New normal tasks over old days

Madison Murdock participates in Sideline Cheer pre-Covid.

From waking up early to go to sports practice, and now rolling out of bed a minute prior to first hour – life has changed as a result of COVID-19.
Students from every background at RHS have been affected, everyone from students involved in sports teams to band players to DECA students.
Sophomore DECA student and swimmer Jose Hinojosa has felt the effects of COVID on his personal life and whatever athletic time he has left.
“Before COVID, I spent all day in the pool and with friends,” said Hinojosa.
An active member of DECA, he had recently progressed to the state level of competition in Detroit; an event shaped by COVID, with no handshakes and limited interactions. Although life has changed for many, Hinojosa has focused on making his life better with the extra time he has been given.
“I’ve taken advantage of all the free time I’ve had to learn more about politics, and the real world. As well as working on my fashion sense and working out more,” Hinojosa said.
Hinojosa is not alone in the disruption of his “normal” lifestyle. Seniors, in general, have felt the effects of a post-COVID high school lifestyle. Expecting a laid back, final year of their high school career and instead having to wake up every morning to sit through Zoom lessons while your extracurricular activities are either online as well or canceled altogether is something no Class of 2021 student could have expected.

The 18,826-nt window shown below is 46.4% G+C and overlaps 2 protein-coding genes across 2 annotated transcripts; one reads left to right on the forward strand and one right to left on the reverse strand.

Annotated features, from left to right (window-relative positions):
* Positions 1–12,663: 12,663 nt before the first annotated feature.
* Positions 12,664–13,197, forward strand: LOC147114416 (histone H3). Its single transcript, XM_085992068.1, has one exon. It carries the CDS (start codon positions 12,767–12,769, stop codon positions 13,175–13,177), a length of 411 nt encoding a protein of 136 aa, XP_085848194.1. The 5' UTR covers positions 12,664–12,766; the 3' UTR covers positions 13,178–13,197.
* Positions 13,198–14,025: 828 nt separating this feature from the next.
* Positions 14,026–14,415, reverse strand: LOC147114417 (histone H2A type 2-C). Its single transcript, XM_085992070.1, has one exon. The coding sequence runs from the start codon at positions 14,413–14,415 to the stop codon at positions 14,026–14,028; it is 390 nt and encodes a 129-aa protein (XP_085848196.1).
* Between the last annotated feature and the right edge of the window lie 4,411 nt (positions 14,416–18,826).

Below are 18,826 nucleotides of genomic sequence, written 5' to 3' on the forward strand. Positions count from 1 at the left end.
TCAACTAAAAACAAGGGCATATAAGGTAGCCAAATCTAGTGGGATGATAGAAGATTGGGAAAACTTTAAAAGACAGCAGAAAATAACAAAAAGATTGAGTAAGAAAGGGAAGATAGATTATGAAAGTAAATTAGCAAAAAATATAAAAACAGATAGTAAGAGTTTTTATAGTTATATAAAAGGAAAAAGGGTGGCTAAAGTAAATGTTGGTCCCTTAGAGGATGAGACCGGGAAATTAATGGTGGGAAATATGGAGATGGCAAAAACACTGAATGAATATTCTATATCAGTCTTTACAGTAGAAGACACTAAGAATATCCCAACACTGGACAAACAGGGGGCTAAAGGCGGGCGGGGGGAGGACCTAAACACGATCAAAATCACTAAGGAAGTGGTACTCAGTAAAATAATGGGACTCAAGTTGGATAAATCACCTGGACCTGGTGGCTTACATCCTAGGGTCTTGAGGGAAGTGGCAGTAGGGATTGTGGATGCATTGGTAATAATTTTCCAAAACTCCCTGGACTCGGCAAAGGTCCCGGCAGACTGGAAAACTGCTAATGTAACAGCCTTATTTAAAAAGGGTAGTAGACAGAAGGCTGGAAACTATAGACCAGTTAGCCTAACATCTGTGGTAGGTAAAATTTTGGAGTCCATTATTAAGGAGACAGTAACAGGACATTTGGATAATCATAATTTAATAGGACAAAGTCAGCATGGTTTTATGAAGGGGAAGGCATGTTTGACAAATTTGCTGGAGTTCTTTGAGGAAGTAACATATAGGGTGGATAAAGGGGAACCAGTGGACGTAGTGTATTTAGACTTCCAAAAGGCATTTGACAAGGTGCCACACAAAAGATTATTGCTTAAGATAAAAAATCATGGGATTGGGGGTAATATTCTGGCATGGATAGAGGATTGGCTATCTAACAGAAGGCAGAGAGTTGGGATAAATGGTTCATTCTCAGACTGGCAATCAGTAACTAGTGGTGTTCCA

“My life was very ‘normal’ before COVID…I took everything for granted; I saw my friends, went to cheer practice, woke up early for school, all of it.” Madison Murdock, a senior involved in DECA, competitive cheer, and sideline cheer, said. “Now, I wake up at 7:59 AM and roll over in my bed, open up my computer, and join my Zoom. I don’t have cheer practice anymore and I hardly see my friends,” Murdock said.
Now, she cannot even go to school in person. CNBC estimates that half of students in the US are enrolled in some form of remote learning.
“I’m extremely happy we were able to scrounge up a band season this year; although precautions were added for everyone’s safety, it was still an amazing experience,” senior saxophone section leader Cordelia Krajewski said.
However, as cases have risen, more and more usual amenities of high school life are being canceled. Marching Band was canceled during the last two weeks of the actual season, prompting Krajewski’s life to have “slowly regressed to a lockdown state again.”
“Before COVID, I could perform shoulder to shoulder with my band members,” Krajewski said. “Now, I hardly leave the house except to work and often wake up just minutes before class starts. It’s depressing, and just a bummer.”
Fatigued attitudes towards online education as well as towards the precautions required to even attempt to socialize or venture into public seem to be a shared experience among RHS students.
“We have to wear masks anytime we are outside of our own homes, we have to be careful with who we interact with, many events are being postponed – events that people have worked so hard for. I wish that COVID didn’t happen, this virus has ruined many things, but it has also taught me multiple lessons,” Murdock said.
Murdock has focused on becoming more involved in mental health over the past few months. As a co-founding member of the People’s Purpose Project, she helps spread awareness about mental health and improving the community through social media initiatives and partnerships with teen advisors.
The effects of COVID have been shown on a global scale, and also on a local and
personal level. These three students are just a glimpse of how life has changed.